The holiday shopping season is in full swing, and consumers—including business owners—are increasingly reaching for their smartphones and tablets to satisfy their retail itch.
Problem is, cyber criminals have taken notice, and they're targeting mobile shoppers. "As financial transactions migrate to mobile devices, so do cybercriminals," says Chiranjeev Bordoloi, co-founder and CEO of TopPatch, a cybersecurity company based in New York City.
Consumers often feel an urgency to make quicker purchasing decisions due to the rapid growth of daily deals and other online offers, Bordoloi says. That means savvy cybercriminals can target consumers in a particular location and capture information such as names, addresses, and credit card numbers. They can also trick consumers into divulging this information through malware and phishing scams.
To safeguard against these threats and help ensure a nightmare-free holiday season, Bordoloi recommends these three security tips when shopping with a mobile device:
1. Adjust your device's Wi-Fi settings.
Open access Wi-Fi networks—such as those in parks and public spaces—are notoriously easy for hackers to crack, Bordoloi says. Many phones and tablets are pre-set to connect to these networks when in range. Hackers can seize control of an open network and gain access to any data that flows through it, including credit card numbers and billing addresses.
If you're going to shop this season using a mobile device, do so using only Wi-Fi networks you trust. Shoppers on-the-go should check their device to make sure it asks permission before joining a network, Bordoloi says. The process can vary between iOS, Android and other mobile operating systems.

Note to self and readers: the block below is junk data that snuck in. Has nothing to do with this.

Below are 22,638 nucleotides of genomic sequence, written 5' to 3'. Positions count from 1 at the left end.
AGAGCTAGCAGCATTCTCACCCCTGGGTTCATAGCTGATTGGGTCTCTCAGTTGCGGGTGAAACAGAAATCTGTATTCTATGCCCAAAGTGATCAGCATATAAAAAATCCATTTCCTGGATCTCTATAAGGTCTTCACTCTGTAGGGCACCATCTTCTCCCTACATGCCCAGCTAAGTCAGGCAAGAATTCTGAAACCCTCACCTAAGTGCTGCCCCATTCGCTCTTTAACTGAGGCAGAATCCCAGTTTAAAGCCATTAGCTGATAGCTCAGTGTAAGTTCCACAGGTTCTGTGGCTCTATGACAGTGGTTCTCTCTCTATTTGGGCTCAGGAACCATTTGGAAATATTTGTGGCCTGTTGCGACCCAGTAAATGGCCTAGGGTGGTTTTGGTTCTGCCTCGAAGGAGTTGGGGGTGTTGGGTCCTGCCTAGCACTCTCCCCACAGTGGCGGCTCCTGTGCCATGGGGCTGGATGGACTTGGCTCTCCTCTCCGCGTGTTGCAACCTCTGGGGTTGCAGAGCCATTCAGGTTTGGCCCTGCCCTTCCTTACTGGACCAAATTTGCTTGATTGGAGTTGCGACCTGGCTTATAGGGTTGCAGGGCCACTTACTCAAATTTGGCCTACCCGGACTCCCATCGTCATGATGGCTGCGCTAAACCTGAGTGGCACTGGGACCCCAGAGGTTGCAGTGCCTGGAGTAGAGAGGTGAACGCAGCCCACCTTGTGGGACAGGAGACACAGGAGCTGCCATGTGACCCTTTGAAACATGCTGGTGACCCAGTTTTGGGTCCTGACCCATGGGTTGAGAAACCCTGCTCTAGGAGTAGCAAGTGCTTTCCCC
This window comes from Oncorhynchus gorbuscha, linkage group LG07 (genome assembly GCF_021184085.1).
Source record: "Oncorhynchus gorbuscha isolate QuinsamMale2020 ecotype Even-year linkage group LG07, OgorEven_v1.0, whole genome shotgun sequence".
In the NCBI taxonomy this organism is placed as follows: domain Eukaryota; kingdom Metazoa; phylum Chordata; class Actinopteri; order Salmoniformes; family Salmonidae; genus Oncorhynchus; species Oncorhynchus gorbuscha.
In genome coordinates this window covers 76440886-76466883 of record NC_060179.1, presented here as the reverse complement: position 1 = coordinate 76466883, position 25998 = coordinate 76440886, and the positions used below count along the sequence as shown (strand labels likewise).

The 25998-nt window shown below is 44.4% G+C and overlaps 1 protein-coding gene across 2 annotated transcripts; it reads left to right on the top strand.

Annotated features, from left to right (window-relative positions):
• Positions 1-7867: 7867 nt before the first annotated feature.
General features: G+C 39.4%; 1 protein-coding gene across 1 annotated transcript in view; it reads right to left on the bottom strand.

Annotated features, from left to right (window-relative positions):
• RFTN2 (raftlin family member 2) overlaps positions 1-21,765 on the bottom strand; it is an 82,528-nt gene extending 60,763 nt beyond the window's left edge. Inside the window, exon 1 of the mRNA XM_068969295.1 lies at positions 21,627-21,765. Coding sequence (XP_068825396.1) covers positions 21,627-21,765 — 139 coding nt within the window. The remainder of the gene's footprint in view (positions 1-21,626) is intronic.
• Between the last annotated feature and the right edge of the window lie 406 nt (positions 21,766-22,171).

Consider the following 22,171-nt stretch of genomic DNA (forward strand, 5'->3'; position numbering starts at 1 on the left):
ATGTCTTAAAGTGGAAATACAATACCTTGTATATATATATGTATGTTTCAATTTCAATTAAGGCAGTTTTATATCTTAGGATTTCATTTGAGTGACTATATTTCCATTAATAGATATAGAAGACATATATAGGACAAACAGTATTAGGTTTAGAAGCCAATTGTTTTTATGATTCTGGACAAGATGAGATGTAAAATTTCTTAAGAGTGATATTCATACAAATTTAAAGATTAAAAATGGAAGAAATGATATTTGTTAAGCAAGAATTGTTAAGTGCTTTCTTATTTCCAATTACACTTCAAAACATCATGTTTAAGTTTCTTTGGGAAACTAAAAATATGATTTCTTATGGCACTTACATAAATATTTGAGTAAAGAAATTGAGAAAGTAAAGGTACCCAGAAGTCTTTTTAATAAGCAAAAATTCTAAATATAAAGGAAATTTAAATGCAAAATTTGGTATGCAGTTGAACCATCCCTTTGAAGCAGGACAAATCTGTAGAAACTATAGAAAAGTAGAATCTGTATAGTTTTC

You can also simply use the Internet network supplied by wireless service providers, if your device is 3G- or LTE-/4G-enabled. These are hosted networks and therefore more difficult for hackers to crack into, Bordoloi says.
2. Be skeptical when downloading apps from unknown developers.
If you consider downloading a shopping app this season, keep in mind that cybercriminals can use apps to capture sensitive information, Bordoloi says. Learn about the developer's credentials before downloading an app.
"It takes one minute to search online for the developer's name and the word 'malware,'" he says. Always download the latest version of an app since developers tend to fix security holes in updated versions.
3. Don't fall for 'phishing' scams and too-good-to-be-true deals.
If you receive a deal from a brand you don't recognize, avoid clicking on any of the links in the e-mail or text—especially with time-sensitive deals, Bordoloi warns.
Be cognizant of phishing scams, which are attempts to lure you into divulging your personal information. These could be personalized email messages or texts telling you about exclusive deals and discounts. Phishing scams take advantage of a consumer's anxiety to secure the best possible price, so it's important to do your research before you click.
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This article also appeared on Entrepreneur.com. Minor edits have been done by the Entrepreneur.com.ph editor.